Dear Abby: Move On
The list of what’s wrong with so-called “urban” television programming is long and varied. There are no dramas, too many buffoons, and persistent ghettoization. One of the missing pieces is a good romantic sitcom. Once upon a time that void was filled by the ill treated For Your Love. Now UPN—often called the Urban Peoples Network, since it’s home to most black sitcoms—has introduced Abby, starring Sydney Tamiia Poitier. (Yes, she’s the daughter of the other Poitier.)
The trouble with this little stopgap show is that it’s hard to figure out just why viewers are supposed to like Abby Walker. The series opens as she starts a new job producing for the tv show, West Coast Sports Report. She has a piggish boss, Roger (Sean O’Bryan), and an anchor, Max Ellis (Randy J. Goodwin), who seems smitten with her. She’s a bit of a goofball, though not always endearingly, and she’s cute in that au courant biracial way. So far, none of this seems enough juice to fuel a show, even a light one.
Mitchel Katlin, Nat Bernstein
Sydney Tamiia Poitier, Kadeem Hardison, Randy J. Goodwin, Sean O'Bryan, Tangie Ambrose
Regular airtime: Tuesdays, 9pm ET
Then there’s Abby’s living situation. She lives with her boyfriend, Will Jefferies (Kadeem Hardison), who by the end of the first episode is her ex, though they decide to continue living together. They break up because the relationship is mediocre and he’s the kind of guy who marks their anniversary and proposes with the same corny line: “I had the perfect gift for you all along: me.” She wisely turns him down, saying, “I could never possibly love you as much as you love yourself.” Because they are unable to decide who keeps their apartment, they agree to live together as “friends.”
This mismatched roommates premise leads to strained humor, some moments that work, others that are overworked. It’s funny when Will insists on walking around in the buff, but can’t take it when Abby follows suit. But their riffing on Destiny’s Child’s “Survivor”—Will sings, “I’m playin’ Madden, I know it bugs you, I’m not gon’ stop ‘cause you’re not my girlfriend”—gets old.
Though Abby is more or less responsible for the breakup, she’s conflicted. She tries to make Will jealous, but she freaks out whenever he makes moves on other women. In the second episode, they’re forced into a date together and it’s clear Abby‘s writers are leaving open the door of reconciliation between the two—or at least the possibility of an in-house booty call. As her new boss Roger observes, “C’mon, let’s be honest. The two of you getting back together: it’s just a matter of time.”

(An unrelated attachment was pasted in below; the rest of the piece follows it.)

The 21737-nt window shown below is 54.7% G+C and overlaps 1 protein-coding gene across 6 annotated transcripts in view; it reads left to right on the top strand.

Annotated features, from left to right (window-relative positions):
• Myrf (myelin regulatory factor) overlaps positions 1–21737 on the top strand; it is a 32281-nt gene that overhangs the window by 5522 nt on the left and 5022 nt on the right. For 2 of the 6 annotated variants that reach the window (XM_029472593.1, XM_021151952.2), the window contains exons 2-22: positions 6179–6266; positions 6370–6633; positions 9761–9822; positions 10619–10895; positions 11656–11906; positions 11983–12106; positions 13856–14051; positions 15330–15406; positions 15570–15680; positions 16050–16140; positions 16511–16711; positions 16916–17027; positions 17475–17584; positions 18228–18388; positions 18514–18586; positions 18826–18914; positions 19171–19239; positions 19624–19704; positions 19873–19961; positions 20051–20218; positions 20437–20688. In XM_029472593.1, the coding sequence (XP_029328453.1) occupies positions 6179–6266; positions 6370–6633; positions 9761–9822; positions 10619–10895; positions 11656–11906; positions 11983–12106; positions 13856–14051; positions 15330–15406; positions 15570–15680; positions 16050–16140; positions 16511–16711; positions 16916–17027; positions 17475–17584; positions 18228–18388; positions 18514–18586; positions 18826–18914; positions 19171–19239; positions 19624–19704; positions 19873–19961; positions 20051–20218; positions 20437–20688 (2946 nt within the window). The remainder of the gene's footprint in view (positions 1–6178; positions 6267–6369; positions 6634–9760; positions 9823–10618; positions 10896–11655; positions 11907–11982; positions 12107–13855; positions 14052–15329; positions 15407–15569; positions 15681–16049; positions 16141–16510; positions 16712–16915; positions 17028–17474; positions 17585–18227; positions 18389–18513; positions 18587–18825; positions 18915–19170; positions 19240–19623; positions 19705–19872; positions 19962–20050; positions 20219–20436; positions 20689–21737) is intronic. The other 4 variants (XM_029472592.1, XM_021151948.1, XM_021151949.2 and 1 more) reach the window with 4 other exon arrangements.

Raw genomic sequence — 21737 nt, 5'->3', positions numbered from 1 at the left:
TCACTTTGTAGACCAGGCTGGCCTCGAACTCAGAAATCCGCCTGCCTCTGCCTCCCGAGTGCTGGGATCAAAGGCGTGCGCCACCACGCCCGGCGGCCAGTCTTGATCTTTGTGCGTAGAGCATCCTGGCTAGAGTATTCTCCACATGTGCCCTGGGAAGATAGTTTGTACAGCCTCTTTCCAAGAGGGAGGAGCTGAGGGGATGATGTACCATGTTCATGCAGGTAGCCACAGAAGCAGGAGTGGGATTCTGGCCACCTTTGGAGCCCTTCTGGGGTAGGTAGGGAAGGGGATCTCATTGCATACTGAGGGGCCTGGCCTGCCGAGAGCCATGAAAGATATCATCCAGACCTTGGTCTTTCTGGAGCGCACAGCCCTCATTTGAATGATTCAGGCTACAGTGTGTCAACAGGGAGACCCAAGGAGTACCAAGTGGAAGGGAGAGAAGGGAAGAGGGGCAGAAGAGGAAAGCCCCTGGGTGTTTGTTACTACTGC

Which is too bad, since it removes any element of surprise from future reconciliation episodes. Already, the series seems predictable. Hopefully, the writers will give viewers more to chew on than the on-off romance. Although the situation isn’t explored in the first two episodes, Abby’s job looks ripe for laughs and storylines. First, she’s a female sports television producer, and second, she works for a not-too-bright chauvinist (which is not to say Sports Night hasn’t already covered this ground). Roger also happens to be Will’s buddy, and the two men make frequent trips to The Booty Barn, a “gentleman’s” club.
Oddly, there are no sports-related moments for Abby in the first episodes. We don’t see her watching any games, talking shop with Max or Roger, or even running the show. How did she become a sports producer? Have the writers chosen not to show her interest in sports because it should be assumed, or is showing her at work too much character development for a sitcom?
Whatever their thinking, the series would be improved by showing how much Abby fits or doesn’t fit with the sports talking heads. And, though this may be too much to hope for, it would be a smarter show if she gave Roger some comeuppance for his sexist remarks. At least she can, in private moments with her sister Joanne (Tangie Ambrose), lament and vent about them.
Instead, Joanne spends her time on screen telling Abby how much she needs to let go of Will and get out of that apartment. The catch is that whenever Will enters the room, Joanne falls prey to his charms as well. Still, Abby insists, “Breaking up was the right thing, and moving on.” Hopefully the show will break away from the focus on Abby-Will and concentrate more on Abby. A single, career-minded Abby would be vastly more interesting than an on-again, off-again relationship with the (familiar) charming scoundrel.
Unlike Girlfriends, The Parkers or earlier “sister-girl” sitcoms (Living Single comes to mind), Abby‘s writers have an opportunity to develop more fully one character, and give a black woman a star turn. Whereas the other shows tend to give short shrift to the women’s working lives in favor of ensemble storylines, Abby could give a clearer picture of Abby’s life, with time in the office, out with friends and at home.
Writing stories around her work would also give UPN more opportunities to diversify the cast, so that Abby isn’t always in all black or mostly black situations. This isn’t to say that a show with a mostly black cast isn’t worthwhile in and of itself, but it often leads to the aforementioned ghettoization. Perhaps UPN can bust out of the mold this time out.